'ts good.
Congrats swimswim.
  

       //Deluded is the new smart// Obamaed is the new dumb
xenzag, Jun 19 2010
  

       Can we add a regular eyeoscope to the device as well? That way, we get the benefit of both senses.   

       On the privacy issue - is it any more of an intrusion to listen in on someone than it is to watch them from a distance? Cumulatively of course, it is more of an invasion if you do both - fair enough - but which is worse, watching or hearing? And does it matter if the people you are surveilling are outside, in public? Is it more a case of what their expectations of privacy might be? And if invasion of privacy is based on the subjective view of the person who's privacy is being invaded, how can we measure their subjective expectation? So instead, perhaps we can publish and standardise what people might be able to expect.   

       And what about the other senses? Would it be a privacy issue to smell someone from a distance, or to feel them?
zen_tom, Jun 19 2010
  

       Ah yes... remote haptics. Now that would require something like a pressure sensitive park bench, where you could feel someone's bum from a remote location.
xenzag, Jun 19 2010
  

       I guess extending your senses beyond their normal range will always unsettle people, especially when that attention is direct at them.   

       The idea of ranged touch, often mulled over by my humble self when writing for superhuman role-playing games, is a rather pithy ethical question. A key issue with this is would such a means include feedback?
Aristotle, Jun 19 2010
  

       // On the privacy issue - is it any more of an intrusion to listen in on someone than it is to watch them from a distance?   

       In a word, yes. It's all about expectations. We expect to be seen while in public, even by people we're not aware of; we don't expect to be heard, unless we shout. So, for example, covertly taking pictures of someone in a public location is generally legal, but covertly recording them isn't. (Details vary with location and use of the recordings.)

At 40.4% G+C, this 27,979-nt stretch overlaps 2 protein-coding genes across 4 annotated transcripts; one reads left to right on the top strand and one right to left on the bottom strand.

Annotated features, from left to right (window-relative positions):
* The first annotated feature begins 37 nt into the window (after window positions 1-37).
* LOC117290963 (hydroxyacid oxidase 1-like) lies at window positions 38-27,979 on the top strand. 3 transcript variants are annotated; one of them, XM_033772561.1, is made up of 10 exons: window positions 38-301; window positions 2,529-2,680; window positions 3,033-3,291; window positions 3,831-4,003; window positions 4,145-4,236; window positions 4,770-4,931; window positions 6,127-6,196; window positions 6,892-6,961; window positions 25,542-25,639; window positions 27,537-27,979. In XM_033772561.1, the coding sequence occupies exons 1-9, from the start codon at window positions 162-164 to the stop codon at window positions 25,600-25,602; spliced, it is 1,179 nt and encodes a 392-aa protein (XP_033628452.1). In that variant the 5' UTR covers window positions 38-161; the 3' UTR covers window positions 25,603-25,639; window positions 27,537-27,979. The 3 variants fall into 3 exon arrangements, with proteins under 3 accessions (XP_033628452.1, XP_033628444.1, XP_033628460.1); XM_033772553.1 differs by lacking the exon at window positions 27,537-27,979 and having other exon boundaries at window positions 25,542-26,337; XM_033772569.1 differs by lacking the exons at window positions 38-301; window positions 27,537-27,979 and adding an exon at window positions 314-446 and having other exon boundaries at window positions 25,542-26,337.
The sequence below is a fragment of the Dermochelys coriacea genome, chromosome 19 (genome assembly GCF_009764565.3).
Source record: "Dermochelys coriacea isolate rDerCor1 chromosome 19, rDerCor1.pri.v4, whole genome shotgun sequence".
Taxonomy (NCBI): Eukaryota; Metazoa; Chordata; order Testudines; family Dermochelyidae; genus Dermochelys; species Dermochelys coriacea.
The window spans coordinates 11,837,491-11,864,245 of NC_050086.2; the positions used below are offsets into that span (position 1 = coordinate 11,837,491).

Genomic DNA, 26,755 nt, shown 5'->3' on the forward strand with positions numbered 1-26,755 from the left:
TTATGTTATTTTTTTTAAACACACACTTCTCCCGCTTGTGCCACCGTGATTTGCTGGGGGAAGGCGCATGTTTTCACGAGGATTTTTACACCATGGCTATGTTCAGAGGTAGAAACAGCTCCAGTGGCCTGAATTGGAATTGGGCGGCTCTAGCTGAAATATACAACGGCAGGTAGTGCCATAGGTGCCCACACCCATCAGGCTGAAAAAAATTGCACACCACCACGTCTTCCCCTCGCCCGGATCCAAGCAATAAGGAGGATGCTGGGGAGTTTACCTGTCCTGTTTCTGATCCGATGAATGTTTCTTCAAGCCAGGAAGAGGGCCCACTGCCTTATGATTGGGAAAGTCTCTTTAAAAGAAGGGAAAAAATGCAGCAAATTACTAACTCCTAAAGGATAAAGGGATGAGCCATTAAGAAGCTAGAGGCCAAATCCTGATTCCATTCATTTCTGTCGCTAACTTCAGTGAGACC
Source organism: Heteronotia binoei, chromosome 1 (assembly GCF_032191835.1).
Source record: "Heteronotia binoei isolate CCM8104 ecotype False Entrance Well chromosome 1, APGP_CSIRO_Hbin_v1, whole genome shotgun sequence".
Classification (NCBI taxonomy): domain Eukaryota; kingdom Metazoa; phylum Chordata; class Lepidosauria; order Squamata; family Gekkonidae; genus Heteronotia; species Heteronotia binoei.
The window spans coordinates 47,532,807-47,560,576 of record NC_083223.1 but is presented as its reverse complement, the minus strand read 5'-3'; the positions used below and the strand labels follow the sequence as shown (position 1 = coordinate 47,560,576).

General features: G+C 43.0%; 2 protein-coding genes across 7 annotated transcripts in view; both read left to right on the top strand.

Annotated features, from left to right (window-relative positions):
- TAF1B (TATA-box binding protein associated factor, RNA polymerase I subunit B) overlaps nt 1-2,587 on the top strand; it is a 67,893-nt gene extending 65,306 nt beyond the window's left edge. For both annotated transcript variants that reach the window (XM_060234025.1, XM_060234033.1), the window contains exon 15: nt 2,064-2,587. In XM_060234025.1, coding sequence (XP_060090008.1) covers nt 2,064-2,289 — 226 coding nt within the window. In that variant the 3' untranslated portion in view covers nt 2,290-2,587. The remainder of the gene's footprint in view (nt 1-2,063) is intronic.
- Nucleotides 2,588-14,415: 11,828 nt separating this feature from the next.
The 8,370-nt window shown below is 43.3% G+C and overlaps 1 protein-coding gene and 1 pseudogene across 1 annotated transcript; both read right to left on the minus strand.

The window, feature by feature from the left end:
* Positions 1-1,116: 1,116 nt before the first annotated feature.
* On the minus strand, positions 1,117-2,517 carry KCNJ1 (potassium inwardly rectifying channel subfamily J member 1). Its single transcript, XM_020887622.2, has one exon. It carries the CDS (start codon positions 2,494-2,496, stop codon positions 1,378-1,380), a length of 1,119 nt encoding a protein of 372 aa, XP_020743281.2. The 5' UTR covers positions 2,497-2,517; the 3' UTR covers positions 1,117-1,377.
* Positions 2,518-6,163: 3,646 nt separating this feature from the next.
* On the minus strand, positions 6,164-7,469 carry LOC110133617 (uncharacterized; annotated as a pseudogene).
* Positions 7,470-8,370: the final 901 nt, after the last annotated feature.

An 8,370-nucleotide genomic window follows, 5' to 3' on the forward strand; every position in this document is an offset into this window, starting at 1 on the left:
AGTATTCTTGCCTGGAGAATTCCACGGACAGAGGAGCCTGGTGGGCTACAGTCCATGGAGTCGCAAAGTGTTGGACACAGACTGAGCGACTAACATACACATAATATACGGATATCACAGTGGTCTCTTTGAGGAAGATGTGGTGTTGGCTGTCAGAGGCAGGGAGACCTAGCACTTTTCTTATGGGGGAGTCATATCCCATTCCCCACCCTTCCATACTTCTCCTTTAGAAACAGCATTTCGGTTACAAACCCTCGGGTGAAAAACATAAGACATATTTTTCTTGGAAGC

So, I'm pretty sure this would be illegal, unless prominent warnings are posted at the destination of the eavesdropping. But I'd still like this a lot!
jutta, Jun 19 2010
  

       //, covertly taking pictures of someone in a public location is generally legal, but covertly recording them isn't.//   

       Bugger. You're sure it's that way round?
MaxwellBuchanan, Jun 19 2010
  

       I think recording conversations might be illegal, but listening using an enhancing device would be hard to frame in law. I mean a rolled up newspaper can focus and amplify sound.
xenzag, Jun 19 2010
  

       What about lip-reading through a telescope?
marklar, Jun 19 2010
  

       What about sonar through this device?
pocmloc, Jun 19 2010
  

       But you could film their lips moving through a telescopic lens, that would stand up in court surely?
pocmloc, Jun 20 2010
  

       It would be open to interpretation, so it would not stand.
xenzag, Jun 20 2010
  

       Lip reading evidence is not actually inadmissible, in either the US or the UK, but "The decision is likely to be highly fact sensitive ... A judge may well rule on the voir dire that any lip-reading evidence proffered should not be admitted before the jury." (Keane, 2008)   

       So, would Hal have a conspiracy case against Bowman and Poole?
mouseposture, Jun 20 2010